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More Volunteers in Action

by Shalvi Weissman

0 Comments | Wednesday, July 18, 2012 under Volunteering, Food Boxes



When I went to the warehouse to see volunteers in action, I heard from Yossi Kaufman, the Director of Public relations about two special families who had recently volunteered there.



The first was the Paley family who had flown in from Milwaukee with fifteen members of the extended family in honor of Avi Paley’s bar mitzvah. They had gone cherry picking up north end ended up with enough cherries to last until Avi’s wedding. The Paley Bubbie works in a food pantry back home, and suggested that they find somewhere similar in Israel to donate the cherries, thus enters Yad Eliezer. Avi’s father explained to me that giving to the community and being connected with other Jews is very important to their family.



“We wanted to do something that would be fun for the whole family on our last day here. Yes packing food boxes was a lot of fun! When we got back we gave a pile of brochures of things that we did to friends who are planning a trip in the future. At first they didn’t understand what the Yad Eliezer pamphlet was doing there, but we explained to them that volunteering was one of our best experiences in Israel!”



I was also very impressed by the Lyss family. Such creativity and initiative. Dr. Loren Lyss is a physician in new born intensive care. His schedule is very demanding, and he was feeling that he was spending much more time with other people's children than with his own. He was also concerned that the children would take for granted the comfortable lifestyle of Seattle. He wanted them to understand the challenges of the human condition as well as reconnect with them in a meaningful way. So what do you think he did?



David and his wife Julie took their three kids, Shira (11), Aviva (9) and Isaac (5) on a ten month world tour. The visited Thailand, Vietnam, Cambodia, Turkey, England, Costa Rica, Peru, and Israel. The theme that connected it all was ‘mitzvah projects’; everywhere they went, they looked for opportunities to help the communities that they visited. In many places they found that younger children were not welcomed to volunteer, and that was challenging, but at Yad Eliezer they had an experience that was fun and purposeful to the whole family.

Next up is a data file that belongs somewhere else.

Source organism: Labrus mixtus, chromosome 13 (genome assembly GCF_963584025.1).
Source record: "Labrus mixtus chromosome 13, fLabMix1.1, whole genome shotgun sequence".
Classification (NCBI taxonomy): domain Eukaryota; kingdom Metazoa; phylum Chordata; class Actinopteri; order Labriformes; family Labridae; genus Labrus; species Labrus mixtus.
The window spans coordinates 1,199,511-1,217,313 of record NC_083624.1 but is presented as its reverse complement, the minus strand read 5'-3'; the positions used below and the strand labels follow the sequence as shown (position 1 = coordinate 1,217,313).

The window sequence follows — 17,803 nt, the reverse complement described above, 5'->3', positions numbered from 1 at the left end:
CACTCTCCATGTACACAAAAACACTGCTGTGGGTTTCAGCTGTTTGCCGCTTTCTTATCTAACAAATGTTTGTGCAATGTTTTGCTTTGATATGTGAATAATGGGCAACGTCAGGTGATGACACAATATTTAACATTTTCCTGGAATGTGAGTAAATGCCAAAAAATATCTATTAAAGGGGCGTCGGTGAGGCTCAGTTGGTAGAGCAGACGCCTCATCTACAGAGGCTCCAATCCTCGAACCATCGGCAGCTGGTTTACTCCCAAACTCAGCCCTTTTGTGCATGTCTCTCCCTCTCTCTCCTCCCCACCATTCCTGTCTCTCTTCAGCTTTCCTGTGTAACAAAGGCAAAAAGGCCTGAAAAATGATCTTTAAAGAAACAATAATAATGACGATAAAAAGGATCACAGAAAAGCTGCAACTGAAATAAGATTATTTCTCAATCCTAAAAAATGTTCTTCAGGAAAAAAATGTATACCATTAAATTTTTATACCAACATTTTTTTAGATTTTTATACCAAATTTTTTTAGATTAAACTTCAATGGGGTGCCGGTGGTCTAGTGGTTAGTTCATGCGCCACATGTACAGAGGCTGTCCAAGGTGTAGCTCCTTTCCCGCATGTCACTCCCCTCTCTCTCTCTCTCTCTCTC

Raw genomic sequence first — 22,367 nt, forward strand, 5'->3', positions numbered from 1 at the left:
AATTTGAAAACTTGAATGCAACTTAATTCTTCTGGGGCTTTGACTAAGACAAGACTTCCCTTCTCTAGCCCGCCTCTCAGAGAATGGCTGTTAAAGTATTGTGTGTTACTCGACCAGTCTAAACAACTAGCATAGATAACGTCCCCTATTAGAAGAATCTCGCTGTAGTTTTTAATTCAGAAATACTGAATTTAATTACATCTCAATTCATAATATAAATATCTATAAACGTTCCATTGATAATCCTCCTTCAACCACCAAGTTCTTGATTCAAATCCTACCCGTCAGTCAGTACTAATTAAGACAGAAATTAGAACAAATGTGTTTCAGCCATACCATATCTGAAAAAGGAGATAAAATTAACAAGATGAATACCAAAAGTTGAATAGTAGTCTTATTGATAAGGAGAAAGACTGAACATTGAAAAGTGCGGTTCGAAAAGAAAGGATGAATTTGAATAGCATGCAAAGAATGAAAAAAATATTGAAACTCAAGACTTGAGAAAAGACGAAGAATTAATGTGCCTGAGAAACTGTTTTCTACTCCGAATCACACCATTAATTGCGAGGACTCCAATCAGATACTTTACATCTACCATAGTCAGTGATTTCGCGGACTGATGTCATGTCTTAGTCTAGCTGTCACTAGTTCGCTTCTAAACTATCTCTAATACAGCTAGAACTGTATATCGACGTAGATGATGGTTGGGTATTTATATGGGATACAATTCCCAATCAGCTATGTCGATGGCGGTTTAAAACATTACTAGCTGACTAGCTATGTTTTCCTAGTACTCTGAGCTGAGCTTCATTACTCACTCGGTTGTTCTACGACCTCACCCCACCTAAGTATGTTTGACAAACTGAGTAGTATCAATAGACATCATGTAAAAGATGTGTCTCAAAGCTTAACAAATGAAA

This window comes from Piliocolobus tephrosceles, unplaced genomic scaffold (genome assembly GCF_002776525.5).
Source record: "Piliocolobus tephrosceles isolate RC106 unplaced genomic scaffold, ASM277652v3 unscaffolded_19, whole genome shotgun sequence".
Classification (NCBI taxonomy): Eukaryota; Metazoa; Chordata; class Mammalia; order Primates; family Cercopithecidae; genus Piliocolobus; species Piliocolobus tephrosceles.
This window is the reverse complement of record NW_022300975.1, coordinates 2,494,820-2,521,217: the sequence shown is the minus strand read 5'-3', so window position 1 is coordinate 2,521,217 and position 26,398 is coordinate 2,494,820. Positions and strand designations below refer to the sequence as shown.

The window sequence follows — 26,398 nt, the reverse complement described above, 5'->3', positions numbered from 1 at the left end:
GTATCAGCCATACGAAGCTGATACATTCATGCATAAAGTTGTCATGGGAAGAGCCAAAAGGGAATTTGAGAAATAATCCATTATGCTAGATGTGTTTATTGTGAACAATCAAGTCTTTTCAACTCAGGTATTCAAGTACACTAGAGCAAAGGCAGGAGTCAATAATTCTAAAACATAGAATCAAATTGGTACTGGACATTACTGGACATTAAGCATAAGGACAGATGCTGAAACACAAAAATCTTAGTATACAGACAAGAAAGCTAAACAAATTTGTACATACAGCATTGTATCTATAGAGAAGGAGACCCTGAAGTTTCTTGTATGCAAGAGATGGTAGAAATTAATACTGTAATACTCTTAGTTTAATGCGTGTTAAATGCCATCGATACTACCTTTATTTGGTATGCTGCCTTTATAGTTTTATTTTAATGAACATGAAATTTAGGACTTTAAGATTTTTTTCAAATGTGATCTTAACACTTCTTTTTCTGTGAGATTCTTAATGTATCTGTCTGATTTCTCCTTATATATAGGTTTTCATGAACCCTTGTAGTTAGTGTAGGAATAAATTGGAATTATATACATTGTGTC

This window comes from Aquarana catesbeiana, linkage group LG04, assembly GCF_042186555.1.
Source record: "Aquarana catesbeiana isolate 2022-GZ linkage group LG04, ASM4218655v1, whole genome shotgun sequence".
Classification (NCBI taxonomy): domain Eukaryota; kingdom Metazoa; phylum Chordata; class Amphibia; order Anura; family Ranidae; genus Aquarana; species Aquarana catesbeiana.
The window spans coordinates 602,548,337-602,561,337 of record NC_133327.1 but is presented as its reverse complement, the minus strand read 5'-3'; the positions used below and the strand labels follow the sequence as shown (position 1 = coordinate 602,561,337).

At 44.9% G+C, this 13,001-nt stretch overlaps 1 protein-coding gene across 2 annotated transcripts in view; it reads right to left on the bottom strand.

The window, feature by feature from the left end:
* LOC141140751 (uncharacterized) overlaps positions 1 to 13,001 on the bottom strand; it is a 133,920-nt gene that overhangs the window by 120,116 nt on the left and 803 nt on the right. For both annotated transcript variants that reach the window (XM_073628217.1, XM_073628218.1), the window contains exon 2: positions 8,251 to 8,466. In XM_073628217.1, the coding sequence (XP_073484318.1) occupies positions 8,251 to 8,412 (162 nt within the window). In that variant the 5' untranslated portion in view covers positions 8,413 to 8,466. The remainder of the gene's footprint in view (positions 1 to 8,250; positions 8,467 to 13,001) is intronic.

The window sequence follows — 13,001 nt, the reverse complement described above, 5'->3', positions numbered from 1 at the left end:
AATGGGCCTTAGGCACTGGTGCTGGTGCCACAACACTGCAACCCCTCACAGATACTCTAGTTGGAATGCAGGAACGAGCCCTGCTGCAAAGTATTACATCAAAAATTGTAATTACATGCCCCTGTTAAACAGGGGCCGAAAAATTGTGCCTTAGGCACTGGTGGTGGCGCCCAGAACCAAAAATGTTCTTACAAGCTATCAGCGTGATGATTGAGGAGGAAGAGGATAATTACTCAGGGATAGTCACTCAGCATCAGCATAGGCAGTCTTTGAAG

David explains, “My daughter Shira especially enjoys giving of herself when she feels valued, and can see the results of her work immediately. Both were true at Yad Eliezer. Yossi did an incredible job; he spoke to us inspiring us and making us feel welcomed and important. Shira insisted that we go back a second time. At times it was shocking to the family to see how little others have, but it is meaningful to be part of the solution, and it puts our lifestyle in prospective.”



When I asked David how the trip has changed is family, he is thoughtful. “It was a life changing experience. The impact on my relationship with the kids as they enter adolescence is a bond that will endure. In today’s world the value of that cannot be overestimated.”



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